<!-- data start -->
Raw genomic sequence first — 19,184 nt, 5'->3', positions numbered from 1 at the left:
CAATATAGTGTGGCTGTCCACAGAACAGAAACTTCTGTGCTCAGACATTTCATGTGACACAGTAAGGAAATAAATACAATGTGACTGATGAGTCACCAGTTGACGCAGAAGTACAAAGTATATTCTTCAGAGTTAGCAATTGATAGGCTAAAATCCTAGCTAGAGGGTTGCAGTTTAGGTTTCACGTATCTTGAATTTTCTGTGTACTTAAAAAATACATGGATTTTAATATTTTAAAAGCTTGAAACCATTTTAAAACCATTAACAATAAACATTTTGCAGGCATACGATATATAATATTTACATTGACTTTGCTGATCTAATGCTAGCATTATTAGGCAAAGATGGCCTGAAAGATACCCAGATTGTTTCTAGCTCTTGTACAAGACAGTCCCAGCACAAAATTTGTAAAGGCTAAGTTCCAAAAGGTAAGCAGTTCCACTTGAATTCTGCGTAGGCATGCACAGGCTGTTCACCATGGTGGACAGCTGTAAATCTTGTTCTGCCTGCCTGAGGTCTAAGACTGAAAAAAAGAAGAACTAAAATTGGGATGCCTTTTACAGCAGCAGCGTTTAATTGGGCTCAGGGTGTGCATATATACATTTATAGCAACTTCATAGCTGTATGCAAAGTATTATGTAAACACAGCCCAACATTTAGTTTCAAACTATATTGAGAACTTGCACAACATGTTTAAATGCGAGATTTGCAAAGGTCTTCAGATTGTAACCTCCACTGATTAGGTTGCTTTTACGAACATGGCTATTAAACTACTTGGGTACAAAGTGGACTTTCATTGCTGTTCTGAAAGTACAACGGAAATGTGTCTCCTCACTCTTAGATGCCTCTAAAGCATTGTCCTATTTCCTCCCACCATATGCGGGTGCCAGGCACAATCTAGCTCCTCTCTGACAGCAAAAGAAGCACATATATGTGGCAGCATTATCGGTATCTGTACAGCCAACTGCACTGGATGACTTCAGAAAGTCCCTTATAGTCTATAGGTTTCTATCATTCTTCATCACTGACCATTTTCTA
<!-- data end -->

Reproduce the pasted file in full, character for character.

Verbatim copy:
Raw genomic sequence first — 19,184 nt, 5'->3', positions numbered from 1 at the left:
CAATATAGTGTGGCTGTCCACAGAACAGAAACTTCTGTGCTCAGACATTTCATGTGACACAGTAAGGAAATAAATACAATGTGACTGATGAGTCACCAGTTGACGCAGAAGTACAAAGTATATTCTTCAGAGTTAGCAATTGATAGGCTAAAATCCTAGCTAGAGGGTTGCAGTTTAGGTTTCACGTATCTTGAATTTTCTGTGTACTTAAAAAATACATGGATTTTAATATTTTAAAAGCTTGAAACCATTTTAAAACCATTAACAATAAACATTTTGCAGGCATACGATATATAATATTTACATTGACTTTGCTGATCTAATGCTAGCATTATTAGGCAAAGATGGCCTGAAAGATACCCAGATTGTTTCTAGCTCTTGTACAAGACAGTCCCAGCACAAAATTTGTAAAGGCTAAGTTCCAAAAGGTAAGCAGTTCCACTTGAATTCTGCGTAGGCATGCACAGGCTGTTCACCATGGTGGACAGCTGTAAATCTTGTTCTGCCTGCCTGAGGTCTAAGACTGAAAAAAAGAAGAACTAAAATTGGGATGCCTTTTACAGCAGCAGCGTTTAATTGGGCTCAGGGTGTGCATATATACATTTATAGCAACTTCATAGCTGTATGCAAAGTATTATGTAAACACAGCCCAACATTTAGTTTCAAACTATATTGAGAACTTGCACAACATGTTTAAATGCGAGATTTGCAAAGGTCTTCAGATTGTAACCTCCACTGATTAGGTTGCTTTTACGAACATGGCTATTAAACTACTTGGGTACAAAGTGGACTTTCATTGCTGTTCTGAAAGTACAACGGAAATGTGTCTCCTCACTCTTAGATGCCTCTAAAGCATTGTCCTATTTCCTCCCACCATATGCGGGTGCCAGGCACAATCTAGCTCCTCTCTGACAGCAAAAGAAGCACATATATGTGGCAGCATTATCGGTATCTGTACAGCCAACTGCACTGGATGACTTCAGAAAGTCCCTTATAGTCTATAGGTTTCTATCATTCTTCATCACTGACCATTTTCTA